11 Tips for Mastering Life as a Digital Nomad


A male digital nomad working on his laptop and smartphone
Posted: 4/19/21 | April 19th, 2021

I’ve been working online since 2008. Back when I started, “digital nomading” wasn’t even a thing with a name! The whole concept has changed a lot since I started with more options, better Wi-Fi, and accommodation to make it easier to work remote.

And from bustling cafés in Paris and laid-back co-working hubs in Medellín to airport lounges and beach joints with dodgy Wi-Fi, I’ve worked pretty much everywhere.

Being able to work from anywhere in the world is an amazing gift. It has opened all kinds of doors I never even knew existed before I started traveling.

However, it isn’t all fun and games. It’s still work.

While I have the flexibility to make my own hours, I still have to put in those hours. Sometimes that can be challenging. Between finding places with fast Wi-Fi, meeting people and networking, balancing work and travel days, being a digital nomad can be tricky if you’re not prepared.

It’s not easy to do, because if you both work and travel, one of those things tends to suffer, especially if you’re not staying in a destination long-term. The faster you move around, the harder it is to balance work and play. In the past, this even led me to have panic attacks.

Most people I know who work remotely have had struggles finding their own personal balance. It takes time and knowing yourself.

As the pandemic continues to reshape how we work and as remote work both more feasible and popular, I thought I’d share a few tips to help new remote workers and digital nomads adjust to working abroad. These tips have helped me find the perfect balance and they can probably help you.
 

1. Have Work Lined Up Before You Go

Contrary to popular belief, you shouldn’t just quit your job and then dive into life as a digital nomad. While it might be tempting to throw caution to the wind and jump into this new and exciting experience, it’s a much smarter plan to start before you leave home.

Most businesses take several months to start making money (and blogs can take years). Unless you have a ton of savings to live off, I wouldn’t suggest you start your new digital nomad job while abroad. Do so at home first. Build your client list, so that by the time you leave, you’re already making some money. That way, you won’t be stressed out trying to launch a business and travel the world at the same time.
 

2. Set a Clear Divide Between Work & Travel

Balance is one of the hardest things about working remotely abroad. In a new country, it’s easy to spend too much time traveling and having fun and not enough time working. New foods, new attractions, new people — all of that can tempt you into spending a bit too much time off the clock.

To make sure you get your work done, set clear boundaries for when you work and when you go exploring. The best digital nomads have strict calendars to ensure they get everything done. Maybe you dedicate entire days to one or the other; maybe you divide up each day. Whatever strategy you choose, stick to it. This will ensure that you get your work done while also getting to experience the destination.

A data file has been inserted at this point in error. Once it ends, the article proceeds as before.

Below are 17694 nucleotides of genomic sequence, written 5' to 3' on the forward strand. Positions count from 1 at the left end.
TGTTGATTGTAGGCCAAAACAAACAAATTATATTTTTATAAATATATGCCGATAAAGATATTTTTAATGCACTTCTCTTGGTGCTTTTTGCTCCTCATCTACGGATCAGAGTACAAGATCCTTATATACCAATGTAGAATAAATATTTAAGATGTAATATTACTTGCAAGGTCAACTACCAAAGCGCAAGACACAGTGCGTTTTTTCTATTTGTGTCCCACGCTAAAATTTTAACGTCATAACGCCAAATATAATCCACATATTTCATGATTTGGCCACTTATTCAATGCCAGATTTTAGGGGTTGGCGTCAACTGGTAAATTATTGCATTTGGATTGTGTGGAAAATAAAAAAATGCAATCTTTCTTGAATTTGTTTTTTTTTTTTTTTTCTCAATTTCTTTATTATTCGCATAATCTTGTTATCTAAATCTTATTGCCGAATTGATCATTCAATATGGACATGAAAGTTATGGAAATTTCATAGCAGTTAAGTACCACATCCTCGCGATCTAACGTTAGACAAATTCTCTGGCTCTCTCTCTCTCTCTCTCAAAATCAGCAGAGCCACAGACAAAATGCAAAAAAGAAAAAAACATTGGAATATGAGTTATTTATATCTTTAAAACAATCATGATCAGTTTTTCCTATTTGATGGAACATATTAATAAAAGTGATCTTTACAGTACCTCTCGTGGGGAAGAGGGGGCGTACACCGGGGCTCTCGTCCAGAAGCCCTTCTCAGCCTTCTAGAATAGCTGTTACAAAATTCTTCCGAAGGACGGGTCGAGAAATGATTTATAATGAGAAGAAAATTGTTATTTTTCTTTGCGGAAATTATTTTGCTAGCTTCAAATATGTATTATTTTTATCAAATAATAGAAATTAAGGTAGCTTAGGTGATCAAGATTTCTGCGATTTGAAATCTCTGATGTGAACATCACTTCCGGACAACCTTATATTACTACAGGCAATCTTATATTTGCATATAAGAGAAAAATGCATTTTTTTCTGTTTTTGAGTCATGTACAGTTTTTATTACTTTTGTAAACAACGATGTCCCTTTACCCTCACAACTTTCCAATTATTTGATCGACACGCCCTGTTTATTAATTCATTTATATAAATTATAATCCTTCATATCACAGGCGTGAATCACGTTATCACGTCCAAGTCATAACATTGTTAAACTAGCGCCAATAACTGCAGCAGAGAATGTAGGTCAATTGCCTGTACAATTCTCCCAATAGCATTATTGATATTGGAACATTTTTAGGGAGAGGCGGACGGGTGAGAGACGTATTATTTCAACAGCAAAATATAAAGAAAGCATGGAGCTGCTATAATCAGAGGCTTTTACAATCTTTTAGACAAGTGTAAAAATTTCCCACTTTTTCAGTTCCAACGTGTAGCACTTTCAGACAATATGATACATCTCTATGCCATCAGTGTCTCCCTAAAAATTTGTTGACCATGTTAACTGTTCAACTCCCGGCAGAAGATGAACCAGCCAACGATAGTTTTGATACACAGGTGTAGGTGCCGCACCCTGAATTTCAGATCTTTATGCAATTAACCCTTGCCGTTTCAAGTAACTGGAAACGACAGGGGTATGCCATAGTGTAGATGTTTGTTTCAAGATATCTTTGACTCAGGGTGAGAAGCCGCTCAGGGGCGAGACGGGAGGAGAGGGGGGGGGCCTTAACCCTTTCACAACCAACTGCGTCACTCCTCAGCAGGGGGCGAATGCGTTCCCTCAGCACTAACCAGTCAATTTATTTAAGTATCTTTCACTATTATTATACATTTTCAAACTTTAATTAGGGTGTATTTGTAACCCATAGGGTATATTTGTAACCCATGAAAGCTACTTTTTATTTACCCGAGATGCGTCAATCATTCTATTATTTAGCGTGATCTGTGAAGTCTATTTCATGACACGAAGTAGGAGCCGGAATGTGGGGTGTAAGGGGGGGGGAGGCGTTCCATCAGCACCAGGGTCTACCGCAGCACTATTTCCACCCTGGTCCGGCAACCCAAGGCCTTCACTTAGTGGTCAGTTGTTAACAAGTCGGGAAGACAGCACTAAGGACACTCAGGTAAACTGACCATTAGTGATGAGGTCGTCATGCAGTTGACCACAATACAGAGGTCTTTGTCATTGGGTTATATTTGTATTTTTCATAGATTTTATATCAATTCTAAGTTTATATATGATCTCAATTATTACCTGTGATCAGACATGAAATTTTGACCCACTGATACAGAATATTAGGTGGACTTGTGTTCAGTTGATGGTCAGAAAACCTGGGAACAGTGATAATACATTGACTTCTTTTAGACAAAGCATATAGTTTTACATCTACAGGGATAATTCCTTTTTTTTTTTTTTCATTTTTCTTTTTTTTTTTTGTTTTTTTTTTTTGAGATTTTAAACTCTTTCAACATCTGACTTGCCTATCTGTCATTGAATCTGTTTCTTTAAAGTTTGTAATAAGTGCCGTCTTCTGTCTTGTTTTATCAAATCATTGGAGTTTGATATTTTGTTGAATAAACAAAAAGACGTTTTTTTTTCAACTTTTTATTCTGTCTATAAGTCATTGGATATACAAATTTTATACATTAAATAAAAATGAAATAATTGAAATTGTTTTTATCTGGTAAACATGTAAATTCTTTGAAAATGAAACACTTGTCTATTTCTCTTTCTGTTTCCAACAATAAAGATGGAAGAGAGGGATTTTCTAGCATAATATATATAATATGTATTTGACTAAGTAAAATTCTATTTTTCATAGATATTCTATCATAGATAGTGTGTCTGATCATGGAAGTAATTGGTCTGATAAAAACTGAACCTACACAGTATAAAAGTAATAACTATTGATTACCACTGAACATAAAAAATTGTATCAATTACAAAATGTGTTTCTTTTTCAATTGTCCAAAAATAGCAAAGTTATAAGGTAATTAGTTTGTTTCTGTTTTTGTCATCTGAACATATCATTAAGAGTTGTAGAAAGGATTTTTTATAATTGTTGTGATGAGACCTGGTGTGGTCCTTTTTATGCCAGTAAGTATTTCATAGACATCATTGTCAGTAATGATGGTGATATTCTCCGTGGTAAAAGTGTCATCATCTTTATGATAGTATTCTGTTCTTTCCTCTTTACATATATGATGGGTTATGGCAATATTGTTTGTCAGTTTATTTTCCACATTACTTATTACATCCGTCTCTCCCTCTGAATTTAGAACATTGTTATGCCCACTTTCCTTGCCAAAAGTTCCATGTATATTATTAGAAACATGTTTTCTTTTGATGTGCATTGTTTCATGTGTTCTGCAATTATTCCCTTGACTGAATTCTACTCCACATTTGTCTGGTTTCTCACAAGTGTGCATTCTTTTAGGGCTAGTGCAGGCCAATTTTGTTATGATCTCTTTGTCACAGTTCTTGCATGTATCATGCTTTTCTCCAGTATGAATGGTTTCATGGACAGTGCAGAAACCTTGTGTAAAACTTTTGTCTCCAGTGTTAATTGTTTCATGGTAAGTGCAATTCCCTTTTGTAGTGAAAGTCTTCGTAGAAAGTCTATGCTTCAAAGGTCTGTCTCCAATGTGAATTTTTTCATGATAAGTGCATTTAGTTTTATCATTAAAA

Live by your calendar and you’ll find yourself a lot less stressed because you’ll know that there’s time for everything – because you planned it that way!
 

3. Travel Slow

The best way to balance your work and travel — and get to know destinations in incredible detail — is to go slowly. Don’t head to a new city every other day. Don’t move cities even every week. Consider spending weeks (if not months) in one place.

That way, you’ll have plenty of time to build productive habits and routines while getting an in-depth experience of the destination you’re in. You’ll be able to play tourist, network, attend events, and get a feel for life there more than the standard tourist does. I can’t recommend this enough. Quality over quantity!
 

4. Check the Wi-Fi

When you work online, fast Wi-Fi is vital. Before you choose your destination(s), take a look at the Wi-Fi situation. Is it easily accessible? Is it fast? Can you get a SIM card for reliable data?

Every country varies, and even regions within countries vary, so be sure to do some research before you go. This is especially important for anyone working with video or photography who has to upload large files.

To find out more about the Wi-Fi speeds in different countries, use nomadlist.com. It’s a great resource for digital nomads that will give you an up-to-date look at the Wi-Fi situation where you’re going (among many other factors).

Moreover, before you rent an Airbnb or long-term stay, ask the owners to send you a screenshot of their Wi-Fi speed. I’ve spent a lot of time trying to find good Wi-Fi in countries and I can tell you nothing kills your productivity than spending the day finding good Wi-Fi when you could have it at your place from the start!
 

5. Connect with Locals & Expats

One of the best things about travel is the people you meet. As a digital nomad, you’ll get to embed yourself into a community for longer periods of time than a tourist would. You’ll be able to network, attend events, co-work with people, and meet travelers and locals alike.

So make sure you get out of your shell and connect with other people regularly. Not only will it be fun but the networking opportunities can help your business. Meetup.com, The Nomadic Network, and Couchsurfing are three good places to start.

Additionally, stop by a nearby co-working space. It will likely have regular events worth checking out. Coworker.com is a good resource for finding such spaces.
 

6. Get a VPN